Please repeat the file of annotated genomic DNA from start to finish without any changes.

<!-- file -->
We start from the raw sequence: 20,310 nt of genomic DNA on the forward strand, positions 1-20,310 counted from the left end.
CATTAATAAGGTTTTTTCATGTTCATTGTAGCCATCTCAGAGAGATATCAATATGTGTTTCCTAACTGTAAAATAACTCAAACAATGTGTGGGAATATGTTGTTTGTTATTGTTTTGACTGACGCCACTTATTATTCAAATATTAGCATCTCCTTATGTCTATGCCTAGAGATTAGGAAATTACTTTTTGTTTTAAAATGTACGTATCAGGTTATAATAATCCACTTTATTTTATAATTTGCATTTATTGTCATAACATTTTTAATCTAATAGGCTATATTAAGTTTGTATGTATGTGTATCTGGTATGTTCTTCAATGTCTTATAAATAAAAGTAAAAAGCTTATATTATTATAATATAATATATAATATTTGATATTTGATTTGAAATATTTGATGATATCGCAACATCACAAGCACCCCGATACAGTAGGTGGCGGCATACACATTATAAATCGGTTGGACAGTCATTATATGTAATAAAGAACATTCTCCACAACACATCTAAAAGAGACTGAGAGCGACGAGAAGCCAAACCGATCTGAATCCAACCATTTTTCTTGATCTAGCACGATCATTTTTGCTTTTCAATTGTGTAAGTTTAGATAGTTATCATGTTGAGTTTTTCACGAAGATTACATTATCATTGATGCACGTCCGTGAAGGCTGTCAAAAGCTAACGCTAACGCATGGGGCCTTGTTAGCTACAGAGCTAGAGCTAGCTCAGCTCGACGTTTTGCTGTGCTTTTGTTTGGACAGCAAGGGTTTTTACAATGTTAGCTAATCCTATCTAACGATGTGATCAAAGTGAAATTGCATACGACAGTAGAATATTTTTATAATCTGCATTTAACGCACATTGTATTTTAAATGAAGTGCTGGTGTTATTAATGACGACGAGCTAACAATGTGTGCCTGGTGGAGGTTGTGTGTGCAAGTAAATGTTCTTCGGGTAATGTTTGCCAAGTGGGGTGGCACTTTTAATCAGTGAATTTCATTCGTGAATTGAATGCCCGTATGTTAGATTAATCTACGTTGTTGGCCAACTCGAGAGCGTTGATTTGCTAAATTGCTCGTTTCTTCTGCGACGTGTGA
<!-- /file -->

We start from the raw sequence: 20,310 nt of genomic DNA on the forward strand, positions 1-20,310 counted from the left end.
CATTAATAAGGTTTTTTCATGTTCATTGTAGCCATCTCAGAGAGATATCAATATGTGTTTCCTAACTGTAAAATAACTCAAACAATGTGTGGGAATATGTTGTTTGTTATTGTTTTGACTGACGCCACTTATTATTCAAATATTAGCATCTCCTTATGTCTATGCCTAGAGATTAGGAAATTACTTTTTGTTTTAAAATGTACGTATCAGGTTATAATAATCCACTTTATTTTATAATTTGCATTTATTGTCATAACATTTTTAATCTAATAGGCTATATTAAGTTTGTATGTATGTGTATCTGGTATGTTCTTCAATGTCTTATAAATAAAAGTAAAAAGCTTATATTATTATAATATAATATATAATATTTGATATTTGATTTGAAATATTTGATGATATCGCAACATCACAAGCACCCCGATACAGTAGGTGGCGGCATACACATTATAAATCGGTTGGACAGTCATTATATGTAATAAAGAACATTCTCCACAACACATCTAAAAGAGACTGAGAGCGACGAGAAGCCAAACCGATCTGAATCCAACCATTTTTCTTGATCTAGCACGATCATTTTTGCTTTTCAATTGTGTAAGTTTAGATAGTTATCATGTTGAGTTTTTCACGAAGATTACATTATCATTGATGCACGTCCGTGAAGGCTGTCAAAAGCTAACGCTAACGCATGGGGCCTTGTTAGCTACAGAGCTAGAGCTAGCTCAGCTCGACGTTTTGCTGTGCTTTTGTTTGGACAGCAAGGGTTTTTACAATGTTAGCTAATCCTATCTAACGATGTGATCAAAGTGAAATTGCATACGACAGTAGAATATTTTTATAATCTGCATTTAACGCACATTGTATTTTAAATGAAGTGCTGGTGTTATTAATGACGACGAGCTAACAATGTGTGCCTGGTGGAGGTTGTGTGTGCAAGTAAATGTTCTTCGGGTAATGTTTGCCAAGTGGGGTGGCACTTTTAATCAGTGAATTTCATTCGTGAATTGAATGCCCGTATGTTAGATTAATCTACGTTGTTGGCCAACTCGAGAGCGTTGATTTGCTAAATTGCTCGTTTCTTCTGCGACGTGTGA